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    Philippines Extends Oil, Gas Bidding Deadline


The deadline has been extended to August 19 from May 21.

by: Myrna M. Velasco

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Natural Gas & LNG News, Asia/Oceania, Security of Supply, Corporate, Exploration & Production, Investments, Political, Ministries, Licensing rounds, Contracts and tenders, Territorial dispute, News By Country, Philippines

Philippines Extends Oil, Gas Bidding Deadline

Philippines’ Department of Energy (DOE) has announced a 90-day extension on the submission of tenders for its offer of 14 predetermined petroleum service areas, according to country’s assistant energy secretary Caron Aicitel E. Lascano.

“We’ve received requests for extension from several companies. The 90-day extension will give them ample time to prepare documentary requirements,” Lascano said. The deadline has been extended to August 19 from May 21.

The energy official said that “the recent partial award has captured the interest of potential investors,”  -- that was in reference to the legal victory recently scored by the consortium-operator of the Malampaya commercial gas field relating to the tax dispute it had with the Philippine Commission on Audit.

The International Chamber of Commerce (ICC) in Singapore favourably decided last month on peso 146.8bn ($2.8bn) partial award to the Malampaya consortium (led by Shell Philippines Exploration) -- following arbitration proceedings that settled the income taxes being pursued by the state auditor against it due to differing interpretation of some provisions of Service Contract 38 (or the petroleum service contract that governed the commercial development of the multi-billion Malampaya gas field project).

Energy secretary Alfonso G. Cusi said that “with the Malampaya issue now resolved, we are hoping that the favorable decision will build up the confidence of the investors.”

As a matter of fact, the model petroleum service contract (PSC) issued by the DOE to prospective investors in the Philippine Conventional Energy Contracting Program (PCECP), re-affirmed the provisions of Presidential Decree (PD) 87 or the Philippine Oil and Gas Law that the “income tax of the service contractor shall be charged from the 60% royalty share of the Philippine government,” which is essentially aligned with the Malampaya tax case ruling.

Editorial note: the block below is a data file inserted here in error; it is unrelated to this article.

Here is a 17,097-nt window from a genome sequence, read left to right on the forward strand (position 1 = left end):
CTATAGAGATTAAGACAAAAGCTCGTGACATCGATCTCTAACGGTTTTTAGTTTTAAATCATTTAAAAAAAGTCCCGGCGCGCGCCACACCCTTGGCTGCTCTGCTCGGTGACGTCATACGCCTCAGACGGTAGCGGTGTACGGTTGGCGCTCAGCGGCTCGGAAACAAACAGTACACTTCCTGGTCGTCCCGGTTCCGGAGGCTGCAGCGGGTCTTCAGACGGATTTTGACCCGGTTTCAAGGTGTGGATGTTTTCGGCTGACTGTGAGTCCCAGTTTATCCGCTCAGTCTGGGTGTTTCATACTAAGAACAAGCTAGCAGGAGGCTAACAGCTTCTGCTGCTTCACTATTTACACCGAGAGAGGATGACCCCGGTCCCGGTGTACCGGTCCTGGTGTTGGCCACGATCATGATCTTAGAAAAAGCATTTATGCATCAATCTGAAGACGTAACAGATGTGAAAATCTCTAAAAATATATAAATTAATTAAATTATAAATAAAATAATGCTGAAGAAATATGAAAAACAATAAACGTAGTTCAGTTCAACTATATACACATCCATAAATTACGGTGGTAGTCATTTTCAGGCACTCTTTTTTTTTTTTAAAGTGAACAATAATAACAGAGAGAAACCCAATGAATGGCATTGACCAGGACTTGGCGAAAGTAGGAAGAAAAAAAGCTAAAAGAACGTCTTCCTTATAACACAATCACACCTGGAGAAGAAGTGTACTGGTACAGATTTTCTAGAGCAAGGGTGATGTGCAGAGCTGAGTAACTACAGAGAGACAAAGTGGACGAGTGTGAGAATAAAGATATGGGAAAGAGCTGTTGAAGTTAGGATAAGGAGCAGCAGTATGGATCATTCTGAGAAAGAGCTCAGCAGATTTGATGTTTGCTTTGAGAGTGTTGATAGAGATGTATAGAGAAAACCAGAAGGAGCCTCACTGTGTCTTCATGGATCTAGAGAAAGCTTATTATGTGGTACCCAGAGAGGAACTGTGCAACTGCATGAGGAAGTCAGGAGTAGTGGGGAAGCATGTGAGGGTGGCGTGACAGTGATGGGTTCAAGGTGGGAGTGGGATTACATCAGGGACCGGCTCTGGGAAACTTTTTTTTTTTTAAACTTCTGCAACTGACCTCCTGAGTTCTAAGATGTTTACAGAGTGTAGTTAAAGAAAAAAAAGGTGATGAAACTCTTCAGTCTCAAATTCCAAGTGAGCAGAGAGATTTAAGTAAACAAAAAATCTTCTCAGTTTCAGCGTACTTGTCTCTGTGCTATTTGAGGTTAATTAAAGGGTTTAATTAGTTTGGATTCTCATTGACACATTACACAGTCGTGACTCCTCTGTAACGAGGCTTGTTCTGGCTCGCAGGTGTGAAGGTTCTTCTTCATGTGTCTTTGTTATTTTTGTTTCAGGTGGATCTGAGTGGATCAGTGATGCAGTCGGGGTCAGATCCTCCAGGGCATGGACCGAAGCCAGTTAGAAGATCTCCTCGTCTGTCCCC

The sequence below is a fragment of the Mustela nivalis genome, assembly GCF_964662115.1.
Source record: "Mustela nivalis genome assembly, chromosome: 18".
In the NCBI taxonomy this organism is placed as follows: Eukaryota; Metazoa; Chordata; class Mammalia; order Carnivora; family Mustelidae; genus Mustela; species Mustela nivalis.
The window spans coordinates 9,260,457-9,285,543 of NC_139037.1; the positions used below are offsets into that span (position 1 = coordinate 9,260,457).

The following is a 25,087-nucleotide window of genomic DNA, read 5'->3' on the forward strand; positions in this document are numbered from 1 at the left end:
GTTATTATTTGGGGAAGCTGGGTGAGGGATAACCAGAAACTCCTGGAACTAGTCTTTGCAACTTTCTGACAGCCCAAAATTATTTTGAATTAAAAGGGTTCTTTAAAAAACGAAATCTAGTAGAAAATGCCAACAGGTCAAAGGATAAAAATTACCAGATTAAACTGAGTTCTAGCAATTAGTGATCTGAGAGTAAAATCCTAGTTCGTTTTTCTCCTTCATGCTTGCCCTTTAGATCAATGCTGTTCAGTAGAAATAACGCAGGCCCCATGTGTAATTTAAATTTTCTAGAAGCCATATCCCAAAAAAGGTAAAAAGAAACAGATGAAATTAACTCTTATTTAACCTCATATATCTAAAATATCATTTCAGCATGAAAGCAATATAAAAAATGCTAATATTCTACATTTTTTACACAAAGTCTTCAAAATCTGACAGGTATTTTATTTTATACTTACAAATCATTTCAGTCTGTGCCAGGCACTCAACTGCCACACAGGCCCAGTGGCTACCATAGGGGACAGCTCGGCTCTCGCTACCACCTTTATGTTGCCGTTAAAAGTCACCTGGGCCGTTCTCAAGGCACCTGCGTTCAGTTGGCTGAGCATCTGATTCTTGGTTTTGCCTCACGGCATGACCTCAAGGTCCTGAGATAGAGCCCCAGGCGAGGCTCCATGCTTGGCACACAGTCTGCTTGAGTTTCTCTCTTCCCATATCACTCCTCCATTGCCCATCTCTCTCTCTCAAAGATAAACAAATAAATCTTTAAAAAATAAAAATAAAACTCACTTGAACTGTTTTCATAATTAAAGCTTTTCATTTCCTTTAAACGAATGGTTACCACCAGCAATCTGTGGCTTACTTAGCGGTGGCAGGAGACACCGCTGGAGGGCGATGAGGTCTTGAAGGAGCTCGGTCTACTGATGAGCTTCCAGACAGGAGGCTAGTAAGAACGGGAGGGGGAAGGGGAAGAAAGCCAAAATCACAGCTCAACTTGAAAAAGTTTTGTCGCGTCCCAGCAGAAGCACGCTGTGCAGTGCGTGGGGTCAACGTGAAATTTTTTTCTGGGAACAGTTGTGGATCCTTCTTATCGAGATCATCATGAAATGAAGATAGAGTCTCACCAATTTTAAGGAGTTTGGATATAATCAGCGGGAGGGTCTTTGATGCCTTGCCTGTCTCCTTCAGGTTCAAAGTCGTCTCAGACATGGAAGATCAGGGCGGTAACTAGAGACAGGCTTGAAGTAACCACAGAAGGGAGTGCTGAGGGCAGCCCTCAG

In recent years, as Cusi has reiterated that “the hesitancy and reluctance of investors and petroleum companies to do exploration activities had been due to the decisions made by the COA in relation to SC 38, in which the COA affirmed its findings and ordered the Malampaya consortium to settle P146.8 billion in taxes that were charged against the government’s share in the said project.”

Interested investors

Lascano disclosed that 17 local and foreign firms have requested for issuance of area clearances for the pre-determined areas being offered by the government. That is on top of more than 10 firms that have been eyeing blocks in the conflict-laden West Philippine Sea basins.

The PDAs or pre-determined blocks straddle reservoirs along East Palawan, Cagayan, West Luzon, Sulu Sea, Cotabato and Agusan-Davao basins. And the Philippine energy chief emphasised “none of them are in areas of conflict, so the South China Sea diplomatic issue will not be a problem for prospective investors in these blocks.”

The service areas on offer are combination of onshore and offshore covering a total of 73,576.66 km2 of both shallow and deep-water exploration drilling prospects.

To date, the DOE is counting on sustained interests as initially expressed by Israeli firms like Ratio Oil and Delek, Spanish Repsol, British Desert Rose Petroleum and a host of Asian and Filipino investors.

For the pre-determined areas, investment-offers will include a data package with a requisite application fee of non-refundable peso 200,000. The application period is for 180 days.

Well-entrenched upstream petroleum players in the Philippines – like French Total and Anglo-Dutch Shell are showing reinforced interest in nominated areas that are within the labeled conflict areas in the West Philippine Sea. For Shell in particular, it is eyeing four blocks proximate to the Malampaya field in Palawan basin.

In these areas for nomination, investor-applicants can submit their preferred petroleum block to the DOE; and the nominating party shall be undertaking the publication of such at its own expense. The application fee is also at peso 200,000, but it will be subject to a 60-day challenge period -- wherein the challenger will be posting a fee of peso 1mn.

For the ‘diplomatically strained areas’, however, the energy officials cautioned that applications or nominated blocks will not be processed until such time that the Philippine government can strike out a deal with the Chinese government on mutually acceptable “joint exploration framework” for the blocks. This is targeted sorted out within this year.